Box CEO will double-down on security

Three-and-a-half months on from its long-awaited IPO, Box CEO Aaron Levie sounds like a man grateful to no longer have to answer that question when I speak to him by phone on the eve of today’s Box World Tour event in London.

It’s funny because we don’t have to speculate about when we’re going to go public which is certainly nice,” he says. “It’s the next chapter.”

Instead the company has been liberated to focus on getting under the skin of industry-specific workflows as enterprises seek to improve the way they share information internally and with partners.

“The heavy lifting has now born fruit and we’re starting to actually see what that looks like at scale,” he says, mimicking my mixed-metaphor question with characteristic ready humour.

Healthcare, media, retail and entertainment are strong for Box while financial services he describes as “nascent” but there’s “no vertical where we see complete resistance”.

That includes companies that are heavily regulated and/or have high security demands.

“That’s the pseudo-ironic part: the more regulated, the better fit they are for Box. There is not a lot of other choices that they have.”

I ask about the rise of communications services which, even if anonymous messaging app Secret has just given up the ghost, have thrived in all sorts of directions. Will Box attempt to segue into these services?

Levie says the plan is “to be the best place for your collaboration around your content”, noting the emergence of Box Notes and integration with Slack, WebEx, Jive and the Confide “ephemeral messaging” service.

On the other side, he feels that the chances of a giant muscling in on Box’s territory and effectively attempting to lock in users to their collaboration/synchronisation services is a manageable risk.

“That always remains a risk with any category of software [but] customers have demanded that Google, Microsoft and others are open - that’s the only way to drive today. This era of cloud is not going to look like the old one of controlling forces but one of best-of-breed platforms delivering the best user experiences.”

That platform change that so many organisations are experiencing today might suggest that a strategic emphasis on consulting and deployment services is a way forward for Box but Levie flat bats the idea.

“We’re not focused on size of [consulting] revenues as a goal in itself but delivering the most value to customers and having great, in-depth relationships with customers. I don’t have a forward-looking view of what [Box’s consulting operation] looks like from a revenue point of view but only a philosophical view.”

So what should we expect? More security, both home-grown tools and acquired ones, is the short answer.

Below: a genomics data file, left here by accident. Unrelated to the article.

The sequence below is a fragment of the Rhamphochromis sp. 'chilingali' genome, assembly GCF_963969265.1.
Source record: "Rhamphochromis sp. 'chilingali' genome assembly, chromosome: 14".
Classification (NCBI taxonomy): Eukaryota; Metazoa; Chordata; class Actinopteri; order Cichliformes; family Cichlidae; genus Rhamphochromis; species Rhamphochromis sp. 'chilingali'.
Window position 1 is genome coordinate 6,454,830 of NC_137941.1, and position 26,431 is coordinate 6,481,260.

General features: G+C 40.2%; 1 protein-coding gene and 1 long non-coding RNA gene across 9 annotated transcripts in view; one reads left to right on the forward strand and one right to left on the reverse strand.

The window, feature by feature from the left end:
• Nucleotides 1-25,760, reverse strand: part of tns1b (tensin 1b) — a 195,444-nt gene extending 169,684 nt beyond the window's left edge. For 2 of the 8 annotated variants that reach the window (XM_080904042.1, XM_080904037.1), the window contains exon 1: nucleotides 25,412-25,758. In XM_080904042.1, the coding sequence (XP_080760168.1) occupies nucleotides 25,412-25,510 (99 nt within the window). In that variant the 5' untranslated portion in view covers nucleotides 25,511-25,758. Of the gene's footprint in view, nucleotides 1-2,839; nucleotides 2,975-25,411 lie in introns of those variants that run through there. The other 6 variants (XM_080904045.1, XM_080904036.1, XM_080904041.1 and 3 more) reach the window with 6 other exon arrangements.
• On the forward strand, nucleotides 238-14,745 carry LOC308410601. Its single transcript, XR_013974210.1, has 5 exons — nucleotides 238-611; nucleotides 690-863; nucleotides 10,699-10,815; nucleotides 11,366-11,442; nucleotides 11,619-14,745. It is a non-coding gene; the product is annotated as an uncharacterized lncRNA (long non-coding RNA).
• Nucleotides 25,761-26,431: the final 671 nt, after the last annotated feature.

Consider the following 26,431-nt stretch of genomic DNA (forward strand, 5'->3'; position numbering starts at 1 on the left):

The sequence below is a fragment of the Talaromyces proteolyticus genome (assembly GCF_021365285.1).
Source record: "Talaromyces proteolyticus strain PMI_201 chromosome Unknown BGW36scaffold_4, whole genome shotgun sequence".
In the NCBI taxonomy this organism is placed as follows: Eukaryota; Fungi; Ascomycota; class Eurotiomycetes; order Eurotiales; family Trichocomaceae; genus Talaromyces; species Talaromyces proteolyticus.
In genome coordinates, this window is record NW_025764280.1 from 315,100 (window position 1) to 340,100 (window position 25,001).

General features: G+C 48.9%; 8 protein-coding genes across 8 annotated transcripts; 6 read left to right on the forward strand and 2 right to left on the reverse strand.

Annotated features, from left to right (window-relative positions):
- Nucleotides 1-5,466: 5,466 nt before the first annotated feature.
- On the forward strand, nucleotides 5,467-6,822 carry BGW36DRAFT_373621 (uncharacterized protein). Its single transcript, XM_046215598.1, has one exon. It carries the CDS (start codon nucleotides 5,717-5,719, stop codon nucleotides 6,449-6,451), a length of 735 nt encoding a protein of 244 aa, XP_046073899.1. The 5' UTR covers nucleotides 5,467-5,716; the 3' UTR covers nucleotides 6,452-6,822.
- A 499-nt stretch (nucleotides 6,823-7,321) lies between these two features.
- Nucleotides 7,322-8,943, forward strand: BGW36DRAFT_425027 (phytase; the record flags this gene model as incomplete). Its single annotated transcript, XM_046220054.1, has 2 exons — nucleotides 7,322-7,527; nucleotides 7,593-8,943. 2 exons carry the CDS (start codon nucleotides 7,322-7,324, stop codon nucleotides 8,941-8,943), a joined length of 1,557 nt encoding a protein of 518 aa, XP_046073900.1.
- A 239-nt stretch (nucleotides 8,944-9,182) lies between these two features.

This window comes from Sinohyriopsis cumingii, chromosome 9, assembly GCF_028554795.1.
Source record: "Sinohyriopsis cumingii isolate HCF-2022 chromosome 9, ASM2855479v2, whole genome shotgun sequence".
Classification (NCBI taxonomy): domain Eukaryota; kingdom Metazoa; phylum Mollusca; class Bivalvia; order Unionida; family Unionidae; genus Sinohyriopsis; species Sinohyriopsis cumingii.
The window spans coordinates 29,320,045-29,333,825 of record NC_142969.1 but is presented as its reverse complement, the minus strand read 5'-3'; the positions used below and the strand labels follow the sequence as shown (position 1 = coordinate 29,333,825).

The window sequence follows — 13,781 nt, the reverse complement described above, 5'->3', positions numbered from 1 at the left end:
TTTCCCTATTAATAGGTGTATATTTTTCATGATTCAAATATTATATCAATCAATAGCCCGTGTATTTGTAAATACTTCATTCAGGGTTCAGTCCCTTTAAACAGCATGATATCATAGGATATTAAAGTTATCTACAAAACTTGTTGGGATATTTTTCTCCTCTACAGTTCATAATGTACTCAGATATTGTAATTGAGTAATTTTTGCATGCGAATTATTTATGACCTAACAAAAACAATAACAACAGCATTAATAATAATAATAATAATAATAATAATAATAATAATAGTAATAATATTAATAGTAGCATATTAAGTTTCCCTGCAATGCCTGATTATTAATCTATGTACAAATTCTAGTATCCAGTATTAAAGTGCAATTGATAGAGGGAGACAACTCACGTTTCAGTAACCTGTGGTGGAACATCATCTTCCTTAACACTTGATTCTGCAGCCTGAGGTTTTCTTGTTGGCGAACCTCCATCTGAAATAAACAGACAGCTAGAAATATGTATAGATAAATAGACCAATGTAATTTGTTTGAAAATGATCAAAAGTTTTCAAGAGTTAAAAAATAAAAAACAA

“You’ll see more investment from us in the security space. As information is more mobile, is more collaborative and integrated, that all needs to be secured.”

As he’s a keen student of IT history, I ask Levie what he makes of the Salesforce.com sale stories.

“I’d love to know who the bidder is,” he says. “Anybody would want to buy Salesforce and my question would be why Marc would want to sell. Marc has obviously achieved a great deal. He’s very philanthropic and maybe it’s an interest in doing that.”

On the other hand, his own experience has seen him endure stories that are “entirely fabricated”.

Of the other breaking news story, John Chambers stepping down at Cisco, he says this:

I know Chuck [new CEO Chuck Robbins] a little bit and he’s a very strong leader. John obviously is the quintessential technology CEO and the stewardship he’s had over so many market transitions is amazing. It’s going to be hard to fill his shoes.”

Just as IBM announces today a marketing alliance with Facebook, he also expects unusual partnerships that combine complementary specialisms.

The modern pairings are going to have to be more just than the legacy ones,” he says, citing IBM-Apple on enterprise IT as a good example of the modern approach where “two DNAs” are happily blended.  

Back to business closer to home, what does he see in the current period of change that’s either opportunity or risk?

“Every day I wake up and the market has changed,” he says. “The only way any company can survive all these dynamic shifts is by staying customer focused. That’s why 30 to 40 per cent of my time is spent in the field with customers: to listen to them and maybe see potentially what are their blind spots.”

And with that he’s off – no doubt to talk to more customers.


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Martin Veitch

Martin Veitch is Contributing Editor for IDG Connect

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